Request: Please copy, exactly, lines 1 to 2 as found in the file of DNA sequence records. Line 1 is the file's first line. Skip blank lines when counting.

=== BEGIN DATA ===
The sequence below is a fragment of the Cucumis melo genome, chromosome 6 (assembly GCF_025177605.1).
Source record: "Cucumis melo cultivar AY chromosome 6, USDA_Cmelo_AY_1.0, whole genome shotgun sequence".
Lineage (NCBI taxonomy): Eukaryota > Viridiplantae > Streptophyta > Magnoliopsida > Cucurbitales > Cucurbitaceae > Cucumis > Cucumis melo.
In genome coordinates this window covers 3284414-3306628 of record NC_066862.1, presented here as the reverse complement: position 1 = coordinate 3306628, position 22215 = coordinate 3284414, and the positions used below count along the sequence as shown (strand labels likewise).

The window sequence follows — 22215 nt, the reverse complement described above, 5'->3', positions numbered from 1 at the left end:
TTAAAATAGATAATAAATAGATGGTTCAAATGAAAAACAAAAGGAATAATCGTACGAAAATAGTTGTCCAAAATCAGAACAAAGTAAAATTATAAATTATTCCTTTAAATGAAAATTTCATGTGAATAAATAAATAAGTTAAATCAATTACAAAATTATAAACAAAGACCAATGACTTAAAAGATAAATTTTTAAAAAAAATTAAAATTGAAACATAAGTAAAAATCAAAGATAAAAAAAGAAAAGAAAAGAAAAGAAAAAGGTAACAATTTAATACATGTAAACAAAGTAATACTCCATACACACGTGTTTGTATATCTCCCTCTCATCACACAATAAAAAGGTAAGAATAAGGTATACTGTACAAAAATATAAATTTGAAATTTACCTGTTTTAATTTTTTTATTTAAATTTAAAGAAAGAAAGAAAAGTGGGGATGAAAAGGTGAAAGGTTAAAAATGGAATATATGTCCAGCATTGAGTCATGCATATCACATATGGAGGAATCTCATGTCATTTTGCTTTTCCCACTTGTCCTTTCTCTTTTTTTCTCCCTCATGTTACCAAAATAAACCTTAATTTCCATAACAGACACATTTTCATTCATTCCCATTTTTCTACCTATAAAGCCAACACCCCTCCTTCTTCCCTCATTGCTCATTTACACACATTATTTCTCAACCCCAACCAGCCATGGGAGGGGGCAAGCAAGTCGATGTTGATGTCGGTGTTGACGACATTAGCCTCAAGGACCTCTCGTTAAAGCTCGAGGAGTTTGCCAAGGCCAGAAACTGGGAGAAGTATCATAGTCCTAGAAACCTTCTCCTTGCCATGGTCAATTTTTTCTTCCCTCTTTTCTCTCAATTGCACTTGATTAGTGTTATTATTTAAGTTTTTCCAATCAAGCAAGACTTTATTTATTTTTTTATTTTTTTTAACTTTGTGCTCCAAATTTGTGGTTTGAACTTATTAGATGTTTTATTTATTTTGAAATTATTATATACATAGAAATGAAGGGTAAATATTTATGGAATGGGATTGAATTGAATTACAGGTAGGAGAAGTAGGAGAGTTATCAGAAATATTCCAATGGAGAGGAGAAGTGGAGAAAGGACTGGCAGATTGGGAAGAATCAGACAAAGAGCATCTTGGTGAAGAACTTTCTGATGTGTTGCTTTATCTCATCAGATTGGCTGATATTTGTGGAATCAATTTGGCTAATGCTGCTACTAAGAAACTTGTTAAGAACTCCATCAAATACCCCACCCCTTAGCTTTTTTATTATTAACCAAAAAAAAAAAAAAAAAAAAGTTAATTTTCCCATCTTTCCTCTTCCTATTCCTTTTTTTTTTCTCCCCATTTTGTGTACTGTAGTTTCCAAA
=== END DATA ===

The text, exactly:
The sequence below is a fragment of the Cucumis melo genome, chromosome 6 (assembly GCF_025177605.1).
Source record: "Cucumis melo cultivar AY chromosome 6, USDA_Cmelo_AY_1.0, whole genome shotgun sequence".